SOCKALONG with me - Knit, Crochet, Loom

They’re all gorgeous. The Christmas self-striping yarns are really cute!

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Knitting machines ate so cool. I don’t crank, my wife does and she put together this crank-in. 3 days and lots of socks.



This is an antique Steber we got working. It’s on loan from our local historical society. And a sock was made on it.

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Those machines look so fascinating, I’d never seen them before until you first mentioned them. I had no idea there was actually a community of sock machine users!

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We learned that droves of women in Europe made socks for the troops during WW1. Soldiers were issued a clean pair each day to keep them healthy and able to be on their feet in horrible conditions. The one issue was that the seam of the toe caused some feet to be uncomfortable or even causing blisters.

Lord Kitchener was secretary of war and challenged the women to come up with a better toe, hence the kitchener stitch to finish off socks.

I noticed that some sock makers actually knit the back a bit longer so that the finish is just a row or two above the toes. I haven’t tried that yet, at least not on purpose!

kitchener

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Canadian and American women did, too! I have a reproduction poster from the sock drive - the “our boys need sox - knit your bit” one. Knitters were given yarn and patterns and they had to return a pair of socks, but some were given knitting machines. There was a YouTube channel that did a video on it that was incredibly fascinating, but I can’t remember who it was… EngineeringKnits or ShannonMakes, maybe?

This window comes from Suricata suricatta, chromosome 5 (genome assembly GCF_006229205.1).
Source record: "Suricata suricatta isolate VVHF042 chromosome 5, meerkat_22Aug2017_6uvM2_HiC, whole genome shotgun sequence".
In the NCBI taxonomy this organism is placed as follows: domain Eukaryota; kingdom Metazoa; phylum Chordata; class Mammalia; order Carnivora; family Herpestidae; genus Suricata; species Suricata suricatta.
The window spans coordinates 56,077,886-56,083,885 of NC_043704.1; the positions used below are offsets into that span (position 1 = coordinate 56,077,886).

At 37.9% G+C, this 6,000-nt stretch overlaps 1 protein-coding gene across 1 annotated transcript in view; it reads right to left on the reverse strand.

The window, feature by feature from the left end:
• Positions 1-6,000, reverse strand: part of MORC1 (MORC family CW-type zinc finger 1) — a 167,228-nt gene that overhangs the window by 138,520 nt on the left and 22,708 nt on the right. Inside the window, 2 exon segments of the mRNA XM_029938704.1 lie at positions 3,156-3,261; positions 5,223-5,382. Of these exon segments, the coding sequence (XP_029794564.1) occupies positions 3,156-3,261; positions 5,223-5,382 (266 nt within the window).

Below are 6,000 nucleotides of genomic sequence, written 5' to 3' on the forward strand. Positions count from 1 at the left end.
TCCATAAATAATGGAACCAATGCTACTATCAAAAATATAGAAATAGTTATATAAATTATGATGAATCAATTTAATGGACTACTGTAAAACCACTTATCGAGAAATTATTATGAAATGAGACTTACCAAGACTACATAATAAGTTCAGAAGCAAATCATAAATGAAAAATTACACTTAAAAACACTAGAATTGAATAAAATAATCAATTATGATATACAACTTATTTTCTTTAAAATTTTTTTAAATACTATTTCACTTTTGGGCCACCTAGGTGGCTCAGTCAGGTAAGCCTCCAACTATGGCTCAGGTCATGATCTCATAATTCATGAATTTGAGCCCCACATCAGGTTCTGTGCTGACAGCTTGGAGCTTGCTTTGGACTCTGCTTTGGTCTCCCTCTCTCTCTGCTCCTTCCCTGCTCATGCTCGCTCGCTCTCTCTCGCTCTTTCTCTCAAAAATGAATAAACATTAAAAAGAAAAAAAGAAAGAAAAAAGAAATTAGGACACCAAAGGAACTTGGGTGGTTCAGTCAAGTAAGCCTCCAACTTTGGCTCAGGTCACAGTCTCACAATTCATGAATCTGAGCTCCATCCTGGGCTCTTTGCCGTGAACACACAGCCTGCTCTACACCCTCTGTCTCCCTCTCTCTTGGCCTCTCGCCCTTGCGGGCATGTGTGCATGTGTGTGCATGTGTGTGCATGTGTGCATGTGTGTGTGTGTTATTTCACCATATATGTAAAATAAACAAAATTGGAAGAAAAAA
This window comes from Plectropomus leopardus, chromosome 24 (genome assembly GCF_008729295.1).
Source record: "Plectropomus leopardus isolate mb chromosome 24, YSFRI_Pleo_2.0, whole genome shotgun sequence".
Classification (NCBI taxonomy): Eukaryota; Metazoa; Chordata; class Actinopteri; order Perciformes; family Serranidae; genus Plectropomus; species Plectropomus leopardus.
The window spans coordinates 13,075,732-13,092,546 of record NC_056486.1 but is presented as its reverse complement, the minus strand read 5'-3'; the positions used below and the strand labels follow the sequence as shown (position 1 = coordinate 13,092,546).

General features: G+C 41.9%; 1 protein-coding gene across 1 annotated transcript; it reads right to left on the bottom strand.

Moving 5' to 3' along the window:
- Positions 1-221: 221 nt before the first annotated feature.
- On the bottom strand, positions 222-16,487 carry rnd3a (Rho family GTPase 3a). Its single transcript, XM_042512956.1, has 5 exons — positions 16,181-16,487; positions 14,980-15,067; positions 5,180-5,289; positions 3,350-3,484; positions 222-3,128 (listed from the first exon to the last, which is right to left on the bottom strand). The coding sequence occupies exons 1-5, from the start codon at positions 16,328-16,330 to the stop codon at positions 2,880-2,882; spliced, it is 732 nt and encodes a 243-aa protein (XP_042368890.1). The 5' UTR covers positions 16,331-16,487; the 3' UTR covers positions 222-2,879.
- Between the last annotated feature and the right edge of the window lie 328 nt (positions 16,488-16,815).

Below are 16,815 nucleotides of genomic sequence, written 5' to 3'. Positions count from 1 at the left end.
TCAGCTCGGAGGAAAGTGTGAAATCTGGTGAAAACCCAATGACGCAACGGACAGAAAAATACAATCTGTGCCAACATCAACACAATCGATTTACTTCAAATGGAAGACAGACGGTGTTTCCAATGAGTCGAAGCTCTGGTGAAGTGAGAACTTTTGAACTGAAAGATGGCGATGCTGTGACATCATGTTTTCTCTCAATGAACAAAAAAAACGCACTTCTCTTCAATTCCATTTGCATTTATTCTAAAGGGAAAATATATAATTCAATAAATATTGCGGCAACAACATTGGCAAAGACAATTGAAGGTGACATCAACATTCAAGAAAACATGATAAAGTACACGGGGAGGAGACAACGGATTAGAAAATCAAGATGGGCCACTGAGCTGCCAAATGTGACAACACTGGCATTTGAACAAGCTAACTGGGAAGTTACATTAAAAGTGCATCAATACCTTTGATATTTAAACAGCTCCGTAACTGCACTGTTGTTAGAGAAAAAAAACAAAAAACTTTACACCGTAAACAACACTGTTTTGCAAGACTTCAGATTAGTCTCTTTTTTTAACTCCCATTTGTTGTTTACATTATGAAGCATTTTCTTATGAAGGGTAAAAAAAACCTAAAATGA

You can find the links to the old knitting pamphlets from The Red Cross and Monarch via Ravelry. Everything from socks and gloves, to sweaters and balaclavas.

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I love learning how women have always used their “crafting” skills to help others. I just wish there was no need for that sort of crafting… :frowning_face:

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That’s something we can all agree on. But, thank goodness for handknit socks. (Men picked up needles for the cause, too!)

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I didn’t know that, so I learned a thing today! My country remained neutral in WWI so my knowledge about that war is seriously lacking. I did some googling about it and came across this, a cheerful picture of some British prisoners of war, happily knitting socks in 1914: https://www.deverhalenvangroningen.nl/uploads/flexblock/c4a3de49-2320-5aef-9c3f-72181c419e5c/3108384675/breien-engelse-kamp-1785_17305.jpg
All foreign military crossing into our territory were captured as prisoners of war, but they weren’t the enemy and weren’t treated badly. And they had lots of time to learn to knit.

In WWII my country was occupied by the nazi’s, and “knitting for victory” was certainly a thing, except it was for a nazi victory - the socks were sent to nazi troops fighting on the Eastern Front. It was seriously frowned upon for anyone to participate in that because the nazi regime was deeply hated by most people, but there are plenty of propaganda pictures of it.

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Yes, I need to include men who also do their part in contributing to charities and other needs in our communities and countries!

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What a fantastic picture!

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A friend of mine likes to joke that anyone who can knit or sew should be top of the list for admittance to the bunkers in any kind of apocalyptic situation. :joy:

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When I was growing up, I was so worried that I wouldn’t be able to sew so I studied how to build a sewing machine. It was silly, of course, since I wouldn’t be able to make the parts. That’s when I decided to learn to knit…after being in a few bunkers in real life, I decided that I would want to go in the initial blast instead…morbid for a kid, but seeing the aftermath of wars and visiting Hiroshima, I still prefer that.

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